• Promotions, transfers, and terminations
– Identifies skill training and development needs
– Provides performance feedback to employees
– Supplies the basis for reward allocation decisions
• Merit pay increases and other rewards
• For OB specialists: the key purposes of
performance evaluation are the last two - a
mechanism for feedback and reward allocation
© 2009 Prentice-Hall Inc. All rights reserved. 18-12
What Do We Evaluate?
• Individual Task Outcomes
– These are the metrics that directly result from employee
effort such as sales, turnover, or quality
• Behaviors
– When direct results are difficult to determine, may be
evaluated on behavior and documented actions such as
sales calls made, promptness in submitting reports, or
non-productive activities like volunteering for charity
drives
• Traits
– Weak because they don’t reflect productivity; often used
these include attitudes, confidence, and looking busy

© 2009 Prentice-Hall Inc. All rights reserved. 18-13


Who Should Do the Evaluating?
• Immediate Supervisor
• Peers
• Subordinates
• Customers
• The person being evaluated
• 360o feedback: all these and more

Exhibit 18-2

© 2009 Prentice-Hall Inc. All rights reserved. 18-14


Methods of Performance Evaluation
• Written Essay
– A narrative describing an employee’s strengths,
weaknesses, past performances, potential, and
suggestions for improvement
• Critical Incidents
– Evaluating the behaviors that are key in making
the difference between executing a job effectively
and executing it ineffectively

© 2009 Prentice-Hall Inc. All rights reserved. 18-15


More Methods of Performance
Evaluation
• Graphic Rating Scales
– An evaluation method in which the evaluator rates
performance factors on an incremental scale
Keeps up with current
policies and regulations.
1 2 3 4 5

X
Completely Fully
Unaware Informed

© 2009 Prentice-Hall Inc. All rights reserved. 18-16


Another Performance Evaluation
Method
• Behaviorally Anchored
Punctuality Rating Scales (BARS)
• 1: Never late for work – Scales that combine major
elements from the critical
• 2: Late 1-2 times per incident and graphic rating
month scale approaches: The
appraiser rates the
• 3: Late 3 or more times employees based on items
per month along a continuum, but the
points are examples of
actual behavior on a given
job rather than general
descriptions or traits.

© 2009 Prentice-Hall Inc. All rights reserved. 18-17


Even More Evaluation Methods
• Forced Comparisons
– Evaluating one individual’s performance relative to the
performance of another individual or others
– Who is “better,” A or B?
– Group Order Ranking
• An evaluation method that places employees into a particular
classification, such as quartiles
• 10 % are A’s, 20 % B’s, 40 % C’s, 20 % D’s, and 10 % F’s
– Individual Ranking
• An evaluation method that rank-orders employees from best to
worst
• Mary is #1, Juan is #2, Liu is #3…

Exhibit 18-3

© 2009 Prentice-Hall Inc. All rights reserved. 18-18


Suggestions for Improving Evaluations
• Use multiple evaluators to overcome rater biases
– Halo and leniency errors
• Evaluate selectively based on evaluator competence
• Train evaluators to improve rater accuracy
• Provide employees with due process
– Individuals are provided with adequate notice of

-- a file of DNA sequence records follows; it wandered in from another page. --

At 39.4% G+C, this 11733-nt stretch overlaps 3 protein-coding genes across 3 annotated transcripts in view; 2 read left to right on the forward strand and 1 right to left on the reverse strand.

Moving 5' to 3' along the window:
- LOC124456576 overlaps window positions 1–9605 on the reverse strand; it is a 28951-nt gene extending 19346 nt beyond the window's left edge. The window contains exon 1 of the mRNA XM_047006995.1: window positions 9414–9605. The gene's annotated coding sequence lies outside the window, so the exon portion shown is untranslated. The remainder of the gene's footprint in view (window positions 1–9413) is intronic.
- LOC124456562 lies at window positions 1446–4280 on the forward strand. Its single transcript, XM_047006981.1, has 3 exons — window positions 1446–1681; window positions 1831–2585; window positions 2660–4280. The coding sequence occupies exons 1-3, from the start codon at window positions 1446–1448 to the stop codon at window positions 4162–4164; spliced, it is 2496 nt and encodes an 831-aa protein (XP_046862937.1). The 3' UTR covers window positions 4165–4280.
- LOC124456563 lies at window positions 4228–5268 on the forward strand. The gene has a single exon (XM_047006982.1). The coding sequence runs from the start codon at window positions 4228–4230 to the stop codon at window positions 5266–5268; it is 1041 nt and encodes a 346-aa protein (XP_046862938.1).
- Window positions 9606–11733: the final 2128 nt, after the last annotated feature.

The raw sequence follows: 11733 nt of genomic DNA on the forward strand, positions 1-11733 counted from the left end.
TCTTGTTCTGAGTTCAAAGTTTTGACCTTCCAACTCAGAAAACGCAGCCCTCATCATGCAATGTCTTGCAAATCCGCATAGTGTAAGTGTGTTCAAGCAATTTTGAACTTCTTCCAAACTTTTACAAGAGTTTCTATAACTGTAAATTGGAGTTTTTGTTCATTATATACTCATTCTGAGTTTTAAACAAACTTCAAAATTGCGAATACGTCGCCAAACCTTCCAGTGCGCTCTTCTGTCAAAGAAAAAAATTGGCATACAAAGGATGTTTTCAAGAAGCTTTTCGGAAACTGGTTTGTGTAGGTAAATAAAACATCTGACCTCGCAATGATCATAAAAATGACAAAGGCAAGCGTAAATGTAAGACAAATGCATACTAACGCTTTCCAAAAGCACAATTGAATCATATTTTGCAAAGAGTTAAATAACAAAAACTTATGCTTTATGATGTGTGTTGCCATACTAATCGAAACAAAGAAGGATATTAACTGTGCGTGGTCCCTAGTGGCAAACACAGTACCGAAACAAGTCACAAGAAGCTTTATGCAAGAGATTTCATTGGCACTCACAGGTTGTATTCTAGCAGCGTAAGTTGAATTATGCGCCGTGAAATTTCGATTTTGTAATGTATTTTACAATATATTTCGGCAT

performance expectations
– All relevant evidence of a violation is aired in a fair hearing,
with the individual given an opportunity to respond
– Final decision is based on the evidence and is free of bias

© 2009 Prentice-Hall Inc. All rights reserved. 18-19


Providing Performance Feedback
• Why Managers Are Reluctant to Give Feedback
– They are uncomfortable discussing performance
weaknesses directly with employees
– Employees tend to become defensive
– Employees tend to have an inflated assessment of
their own performance
• Solutions to Improving Feedback
– Train managers how to give effective feedback
– Use performance review as a counseling activity
rather than as a judgment process

© 2009 Prentice-Hall Inc. All rights reserved. 18-20


Managing Diversity: Work-Life
Conflicts
• Since the 1980s the line between work and personal
life has begun to blur
• Solutions include:
– Flexible scheduling and benefits
– On-site personal services (like dry cleaning or a gym)
– Time-, information- or money-based strategies available
• Stress is caused not by time constraints but the
psychological incursion of work into the family domain
and vice versa
– Some like greater integration of work and family; others
need greater separation
Exhibit 18-4

© 2009 Prentice-Hall Inc. All rights reserved. 18-21


Diversity Training
• Used to increase awareness and to examine
stereotypes
• Participants learn to value individual
differences, increase cross-cultural
understanding, and confront stereotypes

© 2009 Prentice-Hall Inc. All rights reserved. 18-22


Global Implications
• Selection
– Practices differ by nation: global policies need to be
modified to fit within local customs
– Use of educational qualifications may be universal
• Performance Evaluation
– Not emphasized or considered appropriate in many
cultures due to differences in:
• Individualism versus collectivism
• A person’s relationship to the environment
• Time orientation (long- or short-term)
• Focus on responsibility

© 2009 Prentice-Hall Inc. All rights reserved. 18-23


Summary and Managerial Implications
• Selection Practices
– Proper selection devices increase likelihood of hiring the
right person for the position
• Training and Development Programs
– Can be used to improve employee skills
– Increase employee self-efficacy
• Performance Evaluation
– A major goal is to assess an individual’s performance
accurately as a basis for reward allocation decisions
– Should be based on behavioral, results-oriented criteria,
take a long-term view and allow employees input into the
process

© 2009 Prentice-Hall Inc. All rights reserved. 18-24


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Copyright ©2009 Pearson Education,


Inc. Publishing as Prentice Hall